Today, the first Saturday in April, is International Bear Day. This special day was launched in British Columbia in 2015 to increase public awareness and understanding of the importance and fragility of these incredible animals.
To mark the occasion, the Pacific Parklands Foundation is pleased to announce funding for a new research and monitoring project to protect both bears and people at Minnekhada Regional Park in Coquitlam.
Located at the end of a natural wildlife travel corridor funnel, Minnekhada’s 211-hectares are characterized by high rocky knolls, second-growth hemlock forest, and low-lying marsh wetlands.
Minnekhada is a very popular park. In 2016, there were almost 160,000 visits by people to the park… but there were also many visits by black bears. In 2013, the City of Coquitlam topped the province for black bear sightings with over 1,280 reports. There have been many closures of the park gate on Oliver Road from July to September due to increased bear activity.
Bears love berries and Minnekhada Regional Park lies directly north of 236-hectares of commercial blueberry farmland. The blueberries attract a large number of black bears in from the surrounding area.
As the bears spend the summer months in the park and the surrounding fields, there is obviously an increased potential for conflict between the bears and park visitors as they share trails and roadways.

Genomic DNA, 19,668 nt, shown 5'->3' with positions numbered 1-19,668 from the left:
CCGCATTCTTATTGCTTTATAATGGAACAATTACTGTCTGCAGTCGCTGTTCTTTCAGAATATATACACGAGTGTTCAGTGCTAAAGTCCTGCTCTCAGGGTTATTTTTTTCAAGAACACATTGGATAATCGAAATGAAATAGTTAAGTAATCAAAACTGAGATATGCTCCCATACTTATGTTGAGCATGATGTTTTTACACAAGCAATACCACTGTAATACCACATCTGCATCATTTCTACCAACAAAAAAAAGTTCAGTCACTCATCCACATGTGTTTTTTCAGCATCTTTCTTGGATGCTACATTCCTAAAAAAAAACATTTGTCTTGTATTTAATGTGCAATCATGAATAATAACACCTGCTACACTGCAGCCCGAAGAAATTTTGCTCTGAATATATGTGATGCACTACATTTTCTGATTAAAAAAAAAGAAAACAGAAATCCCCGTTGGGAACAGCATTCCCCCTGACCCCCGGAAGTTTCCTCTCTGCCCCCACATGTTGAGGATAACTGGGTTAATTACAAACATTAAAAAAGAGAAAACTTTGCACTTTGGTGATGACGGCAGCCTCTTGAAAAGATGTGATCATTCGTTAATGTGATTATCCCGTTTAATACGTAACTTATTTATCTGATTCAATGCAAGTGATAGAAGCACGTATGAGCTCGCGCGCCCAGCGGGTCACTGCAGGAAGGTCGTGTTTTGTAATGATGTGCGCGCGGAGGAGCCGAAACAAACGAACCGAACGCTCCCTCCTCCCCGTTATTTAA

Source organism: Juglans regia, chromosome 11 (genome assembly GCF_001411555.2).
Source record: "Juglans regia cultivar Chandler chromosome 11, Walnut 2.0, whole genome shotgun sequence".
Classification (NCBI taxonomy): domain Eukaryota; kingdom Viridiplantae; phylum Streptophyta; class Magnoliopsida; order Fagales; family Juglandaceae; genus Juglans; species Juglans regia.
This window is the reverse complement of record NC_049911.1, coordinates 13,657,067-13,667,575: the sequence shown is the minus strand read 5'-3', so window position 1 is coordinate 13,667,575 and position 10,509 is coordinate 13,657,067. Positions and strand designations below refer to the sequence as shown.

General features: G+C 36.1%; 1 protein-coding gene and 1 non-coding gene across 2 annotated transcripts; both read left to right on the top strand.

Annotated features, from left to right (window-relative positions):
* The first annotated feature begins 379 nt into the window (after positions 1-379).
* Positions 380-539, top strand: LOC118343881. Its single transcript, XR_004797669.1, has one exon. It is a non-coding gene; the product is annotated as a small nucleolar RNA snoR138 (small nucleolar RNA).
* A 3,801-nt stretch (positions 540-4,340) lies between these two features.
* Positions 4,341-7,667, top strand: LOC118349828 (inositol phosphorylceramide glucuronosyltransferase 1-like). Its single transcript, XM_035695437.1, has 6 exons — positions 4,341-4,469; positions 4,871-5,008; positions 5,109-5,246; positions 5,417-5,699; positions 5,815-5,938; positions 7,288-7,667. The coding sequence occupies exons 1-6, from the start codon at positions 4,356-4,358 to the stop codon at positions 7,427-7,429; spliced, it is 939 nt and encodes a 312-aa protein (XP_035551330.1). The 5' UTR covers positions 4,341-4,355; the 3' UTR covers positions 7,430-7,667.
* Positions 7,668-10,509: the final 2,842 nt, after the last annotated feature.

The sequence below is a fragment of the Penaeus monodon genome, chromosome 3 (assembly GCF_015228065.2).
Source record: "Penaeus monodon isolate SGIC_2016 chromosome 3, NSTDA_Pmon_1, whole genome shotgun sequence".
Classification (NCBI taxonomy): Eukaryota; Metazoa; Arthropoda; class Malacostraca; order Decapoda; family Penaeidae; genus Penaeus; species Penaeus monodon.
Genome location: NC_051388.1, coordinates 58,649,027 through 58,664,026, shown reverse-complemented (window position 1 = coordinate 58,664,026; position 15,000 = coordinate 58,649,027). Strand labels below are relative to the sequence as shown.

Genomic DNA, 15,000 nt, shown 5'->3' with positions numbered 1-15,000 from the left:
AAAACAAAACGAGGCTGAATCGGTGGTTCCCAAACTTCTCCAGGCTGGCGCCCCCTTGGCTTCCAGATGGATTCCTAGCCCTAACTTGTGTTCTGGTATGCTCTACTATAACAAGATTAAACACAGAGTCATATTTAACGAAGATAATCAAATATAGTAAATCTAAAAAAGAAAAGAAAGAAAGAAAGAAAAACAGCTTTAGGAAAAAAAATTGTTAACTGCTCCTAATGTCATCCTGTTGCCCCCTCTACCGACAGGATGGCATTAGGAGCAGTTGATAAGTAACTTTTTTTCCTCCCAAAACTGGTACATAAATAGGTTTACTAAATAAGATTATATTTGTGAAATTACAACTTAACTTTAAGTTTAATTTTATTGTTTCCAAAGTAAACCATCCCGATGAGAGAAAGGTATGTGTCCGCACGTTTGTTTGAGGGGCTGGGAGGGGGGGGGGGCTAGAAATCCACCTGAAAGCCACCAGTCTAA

Pacific Parklands Foundation has provided a grant to help a team of experts gear up for the 2017 bear season. The $1,500 grant is for a bear monitoring program to protect both bears and park visitors. The funds will be used to purchase five additional wildlife cameras, as well as supplies for the research.
In-kind support is being provided from UBC in the form of professional guidance from local carnivore experts and from graduate students who will help with the summer field data collection.
The program is aimed at a better understanding the ecological drivers, seasonal and daily movement patterns, as well as population estimates of black bears within the park.
“In an effort to protect Metro Vancouver Regional Parks’ wildlife resources and the safety of park visitors, Metro Vancouver Natural Resource Management staff are undertaking a scientific study on the distribution, abundance, and movement patterns of black bears (Ursus americanus) within Minnekhada Regional Park,” says Markus Merkens, Natural Resource Management Specialist at Metro Vancouver Regional Parks.
“During a 2016 study, 76 bear sightings were recorded between June 9th and July 27th along Oliver Road within the park,” said Merkens. “Of these observations, 46 involved instances in which park visitors were in close proximity to bears, and 22 of these involved some form of high risk human behaviour including following or approaching a bear, or leaving food out or throwing food at bears.”
The data collected from this study will provide critical information to be used in the
development of a scientifically based management plan that protects both the bears and people that use Minnekhada Regional Park.
For more information on bear safety and how you can help keep bears wild, see this Guide to Coexisting with Bears from Metro Vancouver.